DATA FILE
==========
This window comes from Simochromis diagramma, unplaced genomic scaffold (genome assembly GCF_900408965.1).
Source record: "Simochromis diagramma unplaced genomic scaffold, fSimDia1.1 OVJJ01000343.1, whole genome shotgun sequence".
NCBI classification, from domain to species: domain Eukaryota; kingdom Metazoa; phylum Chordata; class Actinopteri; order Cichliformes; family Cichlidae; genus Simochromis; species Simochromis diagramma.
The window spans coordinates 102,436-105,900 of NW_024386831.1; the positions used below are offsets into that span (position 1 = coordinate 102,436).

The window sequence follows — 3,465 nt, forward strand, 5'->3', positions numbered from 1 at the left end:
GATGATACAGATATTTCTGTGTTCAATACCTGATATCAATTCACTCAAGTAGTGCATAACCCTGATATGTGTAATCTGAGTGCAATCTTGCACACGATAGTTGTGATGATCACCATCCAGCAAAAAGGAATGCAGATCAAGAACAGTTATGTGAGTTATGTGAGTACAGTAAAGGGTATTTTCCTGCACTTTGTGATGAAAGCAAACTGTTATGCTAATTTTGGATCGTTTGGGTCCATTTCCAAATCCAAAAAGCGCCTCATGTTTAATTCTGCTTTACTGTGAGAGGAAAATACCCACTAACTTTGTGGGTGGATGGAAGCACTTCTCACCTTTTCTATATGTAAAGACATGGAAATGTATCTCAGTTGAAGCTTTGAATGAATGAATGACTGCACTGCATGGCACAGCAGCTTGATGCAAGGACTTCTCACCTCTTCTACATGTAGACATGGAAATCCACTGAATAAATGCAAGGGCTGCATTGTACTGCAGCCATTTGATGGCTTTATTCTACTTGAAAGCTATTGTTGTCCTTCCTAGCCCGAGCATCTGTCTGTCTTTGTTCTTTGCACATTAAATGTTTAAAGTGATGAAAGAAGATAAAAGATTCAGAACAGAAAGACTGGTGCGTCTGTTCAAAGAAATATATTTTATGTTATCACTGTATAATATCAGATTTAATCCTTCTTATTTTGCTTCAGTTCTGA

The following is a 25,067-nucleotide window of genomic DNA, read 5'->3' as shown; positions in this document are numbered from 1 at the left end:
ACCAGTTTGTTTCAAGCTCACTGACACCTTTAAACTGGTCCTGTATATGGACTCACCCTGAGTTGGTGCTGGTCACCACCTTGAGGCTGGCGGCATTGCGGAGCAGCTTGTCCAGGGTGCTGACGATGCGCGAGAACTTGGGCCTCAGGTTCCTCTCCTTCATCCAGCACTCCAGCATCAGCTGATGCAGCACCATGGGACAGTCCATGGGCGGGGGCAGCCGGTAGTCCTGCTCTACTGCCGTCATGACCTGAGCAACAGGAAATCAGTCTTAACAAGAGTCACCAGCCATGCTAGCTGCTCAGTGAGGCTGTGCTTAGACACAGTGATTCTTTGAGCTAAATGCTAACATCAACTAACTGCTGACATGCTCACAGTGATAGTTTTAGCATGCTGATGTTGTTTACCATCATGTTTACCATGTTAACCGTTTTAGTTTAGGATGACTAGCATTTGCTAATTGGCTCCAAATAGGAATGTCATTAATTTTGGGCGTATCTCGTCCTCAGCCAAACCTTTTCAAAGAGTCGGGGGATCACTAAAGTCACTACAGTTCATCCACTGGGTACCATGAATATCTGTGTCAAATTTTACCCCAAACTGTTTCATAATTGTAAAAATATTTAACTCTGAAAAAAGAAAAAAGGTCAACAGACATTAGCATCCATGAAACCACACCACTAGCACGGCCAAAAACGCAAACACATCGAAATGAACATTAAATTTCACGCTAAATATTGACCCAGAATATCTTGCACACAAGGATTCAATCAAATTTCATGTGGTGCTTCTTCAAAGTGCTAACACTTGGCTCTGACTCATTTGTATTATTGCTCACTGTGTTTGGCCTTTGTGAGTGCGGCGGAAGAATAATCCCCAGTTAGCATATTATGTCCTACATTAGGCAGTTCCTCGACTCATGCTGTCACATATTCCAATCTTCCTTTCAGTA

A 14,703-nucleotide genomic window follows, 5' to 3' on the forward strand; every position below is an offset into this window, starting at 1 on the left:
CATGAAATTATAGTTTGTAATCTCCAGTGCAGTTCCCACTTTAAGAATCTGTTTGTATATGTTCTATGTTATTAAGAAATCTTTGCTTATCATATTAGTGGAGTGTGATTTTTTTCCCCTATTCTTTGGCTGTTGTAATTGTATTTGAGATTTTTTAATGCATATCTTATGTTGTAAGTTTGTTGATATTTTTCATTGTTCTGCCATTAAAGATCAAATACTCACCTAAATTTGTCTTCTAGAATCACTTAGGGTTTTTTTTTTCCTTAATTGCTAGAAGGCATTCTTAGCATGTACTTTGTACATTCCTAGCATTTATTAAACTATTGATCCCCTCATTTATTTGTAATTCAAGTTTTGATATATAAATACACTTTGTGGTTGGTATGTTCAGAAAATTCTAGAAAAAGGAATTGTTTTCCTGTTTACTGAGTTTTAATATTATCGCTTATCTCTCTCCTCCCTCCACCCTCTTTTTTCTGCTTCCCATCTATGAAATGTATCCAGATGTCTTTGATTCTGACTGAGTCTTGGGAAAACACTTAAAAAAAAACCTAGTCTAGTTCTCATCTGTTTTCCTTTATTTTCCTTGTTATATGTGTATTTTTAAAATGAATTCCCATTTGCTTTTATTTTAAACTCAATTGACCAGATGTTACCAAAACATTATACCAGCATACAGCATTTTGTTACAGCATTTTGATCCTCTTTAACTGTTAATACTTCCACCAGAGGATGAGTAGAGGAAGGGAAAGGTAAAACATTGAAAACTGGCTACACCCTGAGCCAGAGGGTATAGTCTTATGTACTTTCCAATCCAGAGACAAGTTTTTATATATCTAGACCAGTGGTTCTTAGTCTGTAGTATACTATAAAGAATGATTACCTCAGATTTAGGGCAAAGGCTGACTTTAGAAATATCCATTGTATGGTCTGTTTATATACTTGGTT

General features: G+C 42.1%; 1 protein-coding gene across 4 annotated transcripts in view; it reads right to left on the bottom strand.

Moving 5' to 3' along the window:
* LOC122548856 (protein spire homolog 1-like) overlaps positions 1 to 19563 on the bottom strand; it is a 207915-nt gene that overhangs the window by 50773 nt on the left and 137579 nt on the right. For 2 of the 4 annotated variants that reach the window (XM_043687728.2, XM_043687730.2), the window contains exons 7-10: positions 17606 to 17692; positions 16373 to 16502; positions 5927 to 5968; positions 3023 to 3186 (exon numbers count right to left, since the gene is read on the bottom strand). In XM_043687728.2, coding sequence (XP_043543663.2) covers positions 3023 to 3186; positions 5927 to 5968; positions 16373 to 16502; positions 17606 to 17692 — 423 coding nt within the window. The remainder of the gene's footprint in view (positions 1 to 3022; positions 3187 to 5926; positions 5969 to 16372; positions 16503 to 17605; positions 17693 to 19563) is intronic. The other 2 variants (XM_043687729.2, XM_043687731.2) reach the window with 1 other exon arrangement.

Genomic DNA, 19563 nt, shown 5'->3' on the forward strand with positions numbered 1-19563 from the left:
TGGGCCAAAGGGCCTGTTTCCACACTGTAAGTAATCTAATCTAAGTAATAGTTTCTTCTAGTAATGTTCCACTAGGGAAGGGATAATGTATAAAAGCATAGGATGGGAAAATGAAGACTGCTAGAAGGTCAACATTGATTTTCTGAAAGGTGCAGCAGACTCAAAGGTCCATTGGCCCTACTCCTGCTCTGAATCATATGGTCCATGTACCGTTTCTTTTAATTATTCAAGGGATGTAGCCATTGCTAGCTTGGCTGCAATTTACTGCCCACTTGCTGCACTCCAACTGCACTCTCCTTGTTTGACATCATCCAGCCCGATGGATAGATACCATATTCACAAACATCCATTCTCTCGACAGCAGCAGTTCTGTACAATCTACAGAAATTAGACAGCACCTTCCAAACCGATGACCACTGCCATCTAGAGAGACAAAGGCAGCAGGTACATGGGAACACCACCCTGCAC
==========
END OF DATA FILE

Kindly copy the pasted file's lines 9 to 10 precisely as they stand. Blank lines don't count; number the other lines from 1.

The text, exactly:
A 14,703-nucleotide genomic window follows, 5' to 3' on the forward strand; every position below is an offset into this window, starting at 1 on the left:
CATGAAATTATAGTTTGTAATCTCCAGTGCAGTTCCCACTTTAAGAATCTGTTTGTATATGTTCTATGTTATTAAGAAATCTTTGCTTATCATATTAGTGGAGTGTGATTTTTTTCCCCTATTCTTTGGCTGTTGTAATTGTATTTGAGATTTTTTAATGCATATCTTATGTTGTAAGTTTGTTGATATTTTTCATTGTTCTGCCATTAAAGATCAAATACTCACCTAAATTTGTCTTCTAGAATCACTTAGGGTTTTTTTTTTCCTTAATTGCTAGAAGGCATTCTTAGCATGTACTTTGTACATTCCTAGCATTTATTAAACTATTGATCCCCTCATTTATTTGTAATTCAAGTTTTGATATATAAATACACTTTGTGGTTGGTATGTTCAGAAAATTCTAGAAAAAGGAATTGTTTTCCTGTTTACTGAGTTTTAATATTATCGCTTATCTCTCTCCTCCCTCCACCCTCTTTTTTCTGCTTCCCATCTATGAAATGTATCCAGATGTCTTTGATTCTGACTGAGTCTTGGGAAAACACTTAAAAAAAAACCTAGTCTAGTTCTCATCTGTTTTCCTTTATTTTCCTTGTTATATGTGTATTTTTAAAATGAATTCCCATTTGCTTTTATTTTAAACTCAATTGACCAGATGTTACCAAAACATTATACCAGCATACAGCATTTTGTTACAGCATTTTGATCCTCTTTAACTGTTAATACTTCCACCAGAGGATGAGTAGAGGAAGGGAAAGGTAAAACATTGAAAACTGGCTACACCCTGAGCCAGAGGGTATAGTCTTATGTACTTTCCAATCCAGAGACAAGTTTTTATATATCTAGACCAGTGGTTCTTAGTCTGTAGTATACTATAAAGAATGATTACCTCAGATTTAGGGCAAAGGCTGACTTTAGAAATATCCATTGTATGGTCTGTTTATATACTTGGTT